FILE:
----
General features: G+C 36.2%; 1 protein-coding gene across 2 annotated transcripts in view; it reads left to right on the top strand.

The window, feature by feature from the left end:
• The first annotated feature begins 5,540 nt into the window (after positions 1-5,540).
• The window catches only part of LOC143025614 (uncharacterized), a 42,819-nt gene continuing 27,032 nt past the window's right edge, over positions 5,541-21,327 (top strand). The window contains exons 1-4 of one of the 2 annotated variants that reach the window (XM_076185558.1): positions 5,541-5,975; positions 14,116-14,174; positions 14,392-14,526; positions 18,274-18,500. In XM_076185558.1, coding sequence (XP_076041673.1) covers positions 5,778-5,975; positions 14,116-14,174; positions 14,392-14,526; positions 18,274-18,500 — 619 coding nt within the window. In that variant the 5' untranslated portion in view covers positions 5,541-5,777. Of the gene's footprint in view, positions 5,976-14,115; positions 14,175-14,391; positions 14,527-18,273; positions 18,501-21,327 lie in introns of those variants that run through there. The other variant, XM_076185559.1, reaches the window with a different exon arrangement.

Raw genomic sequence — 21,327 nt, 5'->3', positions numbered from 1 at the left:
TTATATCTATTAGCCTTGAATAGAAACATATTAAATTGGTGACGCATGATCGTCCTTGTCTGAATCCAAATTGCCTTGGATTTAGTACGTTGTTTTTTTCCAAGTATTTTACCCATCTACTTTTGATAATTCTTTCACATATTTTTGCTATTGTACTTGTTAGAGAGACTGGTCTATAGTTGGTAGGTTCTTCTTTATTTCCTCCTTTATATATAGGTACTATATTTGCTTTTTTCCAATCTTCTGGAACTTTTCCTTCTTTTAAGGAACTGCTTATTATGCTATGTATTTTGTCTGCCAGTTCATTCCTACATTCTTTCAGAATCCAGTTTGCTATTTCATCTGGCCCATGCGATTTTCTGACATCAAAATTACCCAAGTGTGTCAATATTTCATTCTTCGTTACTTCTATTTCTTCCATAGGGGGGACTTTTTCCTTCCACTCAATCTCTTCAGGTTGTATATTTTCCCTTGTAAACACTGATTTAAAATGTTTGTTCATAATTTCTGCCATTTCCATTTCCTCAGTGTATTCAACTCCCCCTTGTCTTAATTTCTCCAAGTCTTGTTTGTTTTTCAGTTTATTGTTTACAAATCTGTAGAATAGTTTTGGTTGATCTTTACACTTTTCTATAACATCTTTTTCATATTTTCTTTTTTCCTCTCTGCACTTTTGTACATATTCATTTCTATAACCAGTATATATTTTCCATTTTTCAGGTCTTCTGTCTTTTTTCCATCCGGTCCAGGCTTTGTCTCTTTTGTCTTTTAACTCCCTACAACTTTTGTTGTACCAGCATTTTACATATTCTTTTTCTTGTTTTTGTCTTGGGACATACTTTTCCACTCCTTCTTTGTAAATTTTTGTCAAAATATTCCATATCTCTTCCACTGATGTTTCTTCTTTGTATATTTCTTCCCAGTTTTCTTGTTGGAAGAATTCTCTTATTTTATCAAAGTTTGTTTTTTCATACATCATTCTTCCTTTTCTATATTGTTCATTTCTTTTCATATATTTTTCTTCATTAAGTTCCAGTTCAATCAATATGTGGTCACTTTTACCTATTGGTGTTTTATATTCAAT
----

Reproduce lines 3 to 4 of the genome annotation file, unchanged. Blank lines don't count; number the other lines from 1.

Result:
• The first annotated feature begins 5,540 nt into the window (after positions 1-5,540).
• The window catches only part of LOC143025614 (uncharacterized), a 42,819-nt gene continuing 27,032 nt past the window's right edge, over positions 5,541-21,327 (top strand). The window contains exons 1-4 of one of the 2 annotated variants that reach the window (XM_076185558.1): positions 5,541-5,975; positions 14,116-14,174; positions 14,392-14,526; positions 18,274-18,500. In XM_076185558.1, coding sequence (XP_076041673.1) covers positions 5,778-5,975; positions 14,116-14,174; positions 14,392-14,526; positions 18,274-18,500 — 619 coding nt within the window. In that variant the 5' untranslated portion in view covers positions 5,541-5,777. Of the gene's footprint in view, positions 5,976-14,115; positions 14,175-14,391; positions 14,527-18,273; positions 18,501-21,327 lie in introns of those variants that run through there. The other variant, XM_076185559.1, reaches the window with a different exon arrangement.